section of the semester will be
Sealby, Tippeiy Lead
Wolverines To Win
Special To The Daily
IOWA CITY, Ia.-Bill Thurs-
ton's pitching, 10 Wolverine hits
and five Iowa errors brought
Michigan its fourth Conference
victory here yesterday, 6-2.
The win places Michigan all
alone in third place in the Con-
ference standings as Minnesota
defeated Michigan State in yes-
The Wolverines will face the
Gophers today at Minneapolis in
their toughest double header of
the year. Don Poloskey and Bruce
Fox are scheduled to work against
the Big Ten leaders.
Pitcher Thurston received plenty
of hitting support from his team-
mates, but he actually didn't need
much as his control and curve
regularly baffled the Hawkeye
The lean righthander gave up
only two runs on seven scattered
hits, struck out six and walked
By LEE MARKS
Three University students were
killed and a fourth critically in-
jured last night in a head-on
Two others were also killed in
the crash which occured at 7:58
p.m. six miles east of Ann Arbor
on U.S. 12, one mile west of Pros-
Killed were: Keith B. Ryan, 158,
William B. McKean, Jr., '58E, and
Nancy M. Robson, '59. Critically
injured at University Hospital *
Thomas F. Bernaky, '56.
Washtenaw County Sheriff's fle-
partment said evidence indicatest
Ryan was driving the car contain-
ing the four students. They were
dressed in formal clothes and re-
ported headed for the Farm Cup-
board for a Phi Sigma Kappa din-
ner. The scene of the accident,
however, was beyond the restau-
Mrs, Lena Saltzer of Detroit was
driving the other car. With her
was her husband, Howard Saltier.
The cars were found, completely
demolished, in what appeared to
be a head-on collision.
Saltzer's car was headed west
on U.S. 12, towards Ann Arbor.
Ryan's car, containing the stu-
dents, was headed east. When the
cars were found, Ryan's car was
in the left lane, on the wrong
side of the road.
Deputy Sheriff H. B. Robinson
said the cars had to be going at a
very high rate of speed" in order
to cause such a total collapse of
both front ends.
The Sheriff's Office said *e
road is straight where the accident
Two witnesses reportedly saw
the accident--Mrs. Dorothy Anton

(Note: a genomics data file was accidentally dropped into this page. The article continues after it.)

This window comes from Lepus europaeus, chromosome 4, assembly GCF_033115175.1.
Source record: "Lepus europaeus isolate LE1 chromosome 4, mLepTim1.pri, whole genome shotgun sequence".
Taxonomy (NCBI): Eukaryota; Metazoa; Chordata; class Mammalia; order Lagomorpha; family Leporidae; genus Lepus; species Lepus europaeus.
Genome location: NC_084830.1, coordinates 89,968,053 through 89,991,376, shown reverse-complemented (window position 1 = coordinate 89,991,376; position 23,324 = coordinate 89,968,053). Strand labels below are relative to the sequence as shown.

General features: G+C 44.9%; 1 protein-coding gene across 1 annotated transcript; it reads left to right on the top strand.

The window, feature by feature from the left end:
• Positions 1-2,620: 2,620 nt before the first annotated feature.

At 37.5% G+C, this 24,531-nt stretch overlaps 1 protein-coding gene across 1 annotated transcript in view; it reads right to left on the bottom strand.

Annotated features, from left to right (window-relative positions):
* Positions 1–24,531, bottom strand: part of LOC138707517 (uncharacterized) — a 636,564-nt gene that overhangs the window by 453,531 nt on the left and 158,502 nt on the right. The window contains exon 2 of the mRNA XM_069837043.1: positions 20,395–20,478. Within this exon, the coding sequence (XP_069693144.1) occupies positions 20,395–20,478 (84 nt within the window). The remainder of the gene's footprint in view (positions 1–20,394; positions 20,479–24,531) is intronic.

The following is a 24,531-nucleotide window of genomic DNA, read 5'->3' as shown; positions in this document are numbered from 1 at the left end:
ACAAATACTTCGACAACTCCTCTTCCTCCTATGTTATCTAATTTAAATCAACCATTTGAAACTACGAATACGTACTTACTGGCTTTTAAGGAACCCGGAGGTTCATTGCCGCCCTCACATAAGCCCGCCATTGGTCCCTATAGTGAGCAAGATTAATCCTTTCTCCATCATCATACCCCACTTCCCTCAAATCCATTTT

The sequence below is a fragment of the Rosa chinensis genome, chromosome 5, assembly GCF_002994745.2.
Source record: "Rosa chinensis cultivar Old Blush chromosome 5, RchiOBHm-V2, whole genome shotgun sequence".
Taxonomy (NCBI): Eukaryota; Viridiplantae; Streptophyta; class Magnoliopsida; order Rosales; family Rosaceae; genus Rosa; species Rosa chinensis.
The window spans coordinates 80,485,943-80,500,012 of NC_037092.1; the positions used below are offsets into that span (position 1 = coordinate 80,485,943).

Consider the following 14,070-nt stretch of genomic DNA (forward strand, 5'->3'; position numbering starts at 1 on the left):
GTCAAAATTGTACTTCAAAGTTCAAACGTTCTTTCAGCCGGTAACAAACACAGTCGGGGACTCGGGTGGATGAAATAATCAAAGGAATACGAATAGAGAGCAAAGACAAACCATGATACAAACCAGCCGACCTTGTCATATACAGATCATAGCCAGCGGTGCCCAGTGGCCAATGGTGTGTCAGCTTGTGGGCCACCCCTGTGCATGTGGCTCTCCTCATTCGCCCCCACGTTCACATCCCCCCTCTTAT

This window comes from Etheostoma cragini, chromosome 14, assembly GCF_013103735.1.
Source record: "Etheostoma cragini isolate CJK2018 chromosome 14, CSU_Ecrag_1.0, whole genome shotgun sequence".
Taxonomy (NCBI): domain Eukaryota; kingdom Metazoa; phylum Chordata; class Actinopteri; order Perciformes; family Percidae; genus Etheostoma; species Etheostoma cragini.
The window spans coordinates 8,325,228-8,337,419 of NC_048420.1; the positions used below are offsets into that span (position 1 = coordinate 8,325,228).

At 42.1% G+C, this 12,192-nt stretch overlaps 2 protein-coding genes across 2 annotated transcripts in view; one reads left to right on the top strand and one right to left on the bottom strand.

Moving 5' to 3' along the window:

of Detroit and Jack Batdorff, '59,
a Phi Sigma Kappa pledge.
Although friends of Batdorff in
Allen Rumsey claimed he was at
the pledge formal, Phi Sigma
Kappa members claimed he was
nowhere to be found.
Mrs. Anton couldn't be reached
for comment last night.
Ryan, according to the Sheriff's
Office, was dead when police au-
thorities arrived. Miss Robson and
McKean was dead on arrival at
'U' TO HOST SUKARNO:
Indonesian Head To Tour Campus
only two. He had the Iowa bat- Bernaky Critical
ters continually off balance with- Bernaky's condition was listed
)ut too much benefit of his change- as "very critical." Authorities said
up, which he used only a few times. he has perhaps a 50-50 chance of
Howie Tommelein led off the living. Multiple injuries and se-
inning by flying out to deep cen- vere head injuries were reported.
ter. Ken Tippery, back in the line- He has, however, come out of
up after a three game lay-off, severe shock.
reached first on an error by pitch- Ryan was driving a 1953 Olds-
er Dobrino. mobile. The Saltzer's car was a
Steve Boros singled him along '56 Olds.
to second and both runners ad- Dr. Joseph Ryan, Keith Ryan's
vanced on a wild pitch. Al Sigman father, was called to the police
popped up for the second out, station last night. He broke down
and then Bob Sealby doubled, as he left the station. His wife,
driving in both runs. This tied up waiting in the car in a pouring
the game as Iowa had scored in rain, didn't know what had hap-
the first and again in the fourth. pened to her son.
Gene Snider grounded out to end Drinking Not Known
the inning. Members of Phi Sigma Kappa
Michigan moved ahead in the said they did not know if the
seventh and were never challeng- students had been drinking before
ed afterwards. Both runs in the the crash or not. They claimed
seventh inning scored as the re- they hadn't seen those involved at
sult of a freakish error. Thurston all during the early part of the
singled to lead off and then Moby evening.
Benedict bunted to set up the situ- Police officials had not tracked
ation. down all of the details. Although
Iowa first baseman Kirby Smith there was nothing official, one of
rushed in and fielded the ball in the officers mentioned he had
time to make a play at second. heard one of the witnesses say
His throw was so wild, however, Ryan's car was being driven reck-
See THURSTON Page 3 lessly.
The ambulance drivers who
went to the scene of the accident
said there were "no signs whatso-
E ever" of drinking. Staffan's fu-
neral home, where the bodies were
P arade 'T da Y taken, said no tests would be
Armed Forces Day will be high- Whether Ryan was trying to
Armd Frce Da wll e hgh-na~zc Ann,. rnr . 4, i',a omn v'
Indonesian President Sukarno, leader of the world's sixth most
populous country, will visit the University on Sunday, May 27.
It was President Sukarno who was applauded 26 times Thursday
in an address before the United States Congress. At that time, he
criticized this country's foreign policy saying that "certainly military
aid is no substitute" for the political and economic stability which
Asian nations are seeking.
Sukarno (he has no first name) is hte George Washington of
Indonesia's eleven year old republic. It was he who proclaimed Indo-
nesian independence after the Second World War.
Foremost in the Indonesian head of state's mind are an in-
tense national consciousness and a despisal of the Dutch.
Much of the reason for President Sukarno's visit is curiosity,